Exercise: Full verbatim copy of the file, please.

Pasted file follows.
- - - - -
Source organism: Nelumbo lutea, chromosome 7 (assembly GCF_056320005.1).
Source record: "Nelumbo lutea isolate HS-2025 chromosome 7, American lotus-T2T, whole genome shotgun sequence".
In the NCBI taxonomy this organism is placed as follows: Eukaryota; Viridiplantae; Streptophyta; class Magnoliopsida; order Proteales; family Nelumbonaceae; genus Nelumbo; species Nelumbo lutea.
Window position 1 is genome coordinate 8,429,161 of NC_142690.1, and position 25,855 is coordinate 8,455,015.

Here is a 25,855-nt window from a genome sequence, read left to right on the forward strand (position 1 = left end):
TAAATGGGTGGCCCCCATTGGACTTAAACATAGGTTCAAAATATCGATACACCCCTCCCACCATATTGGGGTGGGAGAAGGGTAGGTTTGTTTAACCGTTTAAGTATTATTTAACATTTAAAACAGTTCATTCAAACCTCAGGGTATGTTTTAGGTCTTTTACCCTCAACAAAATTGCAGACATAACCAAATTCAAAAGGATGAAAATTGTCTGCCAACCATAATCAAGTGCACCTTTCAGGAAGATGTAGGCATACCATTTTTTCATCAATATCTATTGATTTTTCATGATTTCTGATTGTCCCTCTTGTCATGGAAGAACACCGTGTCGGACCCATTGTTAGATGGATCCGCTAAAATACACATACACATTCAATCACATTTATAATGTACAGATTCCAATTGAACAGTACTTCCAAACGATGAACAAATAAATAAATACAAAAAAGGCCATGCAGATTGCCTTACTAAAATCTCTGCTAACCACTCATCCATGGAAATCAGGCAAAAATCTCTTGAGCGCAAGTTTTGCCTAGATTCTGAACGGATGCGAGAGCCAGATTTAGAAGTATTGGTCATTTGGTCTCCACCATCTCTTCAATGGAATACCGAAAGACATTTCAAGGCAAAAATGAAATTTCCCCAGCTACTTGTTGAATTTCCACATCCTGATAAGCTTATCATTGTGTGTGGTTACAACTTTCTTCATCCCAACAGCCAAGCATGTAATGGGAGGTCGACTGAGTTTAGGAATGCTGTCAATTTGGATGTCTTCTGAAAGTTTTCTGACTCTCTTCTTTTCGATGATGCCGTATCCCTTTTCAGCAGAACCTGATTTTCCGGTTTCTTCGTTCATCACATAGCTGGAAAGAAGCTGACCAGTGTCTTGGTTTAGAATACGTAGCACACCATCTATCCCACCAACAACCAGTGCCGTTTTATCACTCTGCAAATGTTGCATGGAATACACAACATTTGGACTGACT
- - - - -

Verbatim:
Source organism: Nelumbo lutea, chromosome 7 (assembly GCF_056320005.1).
Source record: "Nelumbo lutea isolate HS-2025 chromosome 7, American lotus-T2T, whole genome shotgun sequence".
In the NCBI taxonomy this organism is placed as follows: Eukaryota; Viridiplantae; Streptophyta; class Magnoliopsida; order Proteales; family Nelumbonaceae; genus Nelumbo; species Nelumbo lutea.
Window position 1 is genome coordinate 8,429,161 of NC_142690.1, and position 25,855 is coordinate 8,455,015.

Here is a 25,855-nt window from a genome sequence, read left to right on the forward strand (position 1 = left end):
TAAATGGGTGGCCCCCATTGGACTTAAACATAGGTTCAAAATATCGATACACCCCTCCCACCATATTGGGGTGGGAGAAGGGTAGGTTTGTTTAACCGTTTAAGTATTATTTAACATTTAAAACAGTTCATTCAAACCTCAGGGTATGTTTTAGGTCTTTTACCCTCAACAAAATTGCAGACATAACCAAATTCAAAAGGATGAAAATTGTCTGCCAACCATAATCAAGTGCACCTTTCAGGAAGATGTAGGCATACCATTTTTTCATCAATATCTATTGATTTTTCATGATTTCTGATTGTCCCTCTTGTCATGGAAGAACACCGTGTCGGACCCATTGTTAGATGGATCCGCTAAAATACACATACACATTCAATCACATTTATAATGTACAGATTCCAATTGAACAGTACTTCCAAACGATGAACAAATAAATAAATACAAAAAAGGCCATGCAGATTGCCTTACTAAAATCTCTGCTAACCACTCATCCATGGAAATCAGGCAAAAATCTCTTGAGCGCAAGTTTTGCCTAGATTCTGAACGGATGCGAGAGCCAGATTTAGAAGTATTGGTCATTTGGTCTCCACCATCTCTTCAATGGAATACCGAAAGACATTTCAAGGCAAAAATGAAATTTCCCCAGCTACTTGTTGAATTTCCACATCCTGATAAGCTTATCATTGTGTGTGGTTACAACTTTCTTCATCCCAACAGCCAAGCATGTAATGGGAGGTCGACTGAGTTTAGGAATGCTGTCAATTTGGATGTCTTCTGAAAGTTTTCTGACTCTCTTCTTTTCGATGATGCCGTATCCCTTTTCAGCAGAACCTGATTTTCCGGTTTCTTCGTTCATCACATAGCTGGAAAGAAGCTGACCAGTGTCTTGGTTTAGAATACGTAGCACACCATCTATCCCACCAACAACCAGTGCCGTTTTATCACTCTGCAAATGTTGCATGGAATACACAACATTTGGACTGACT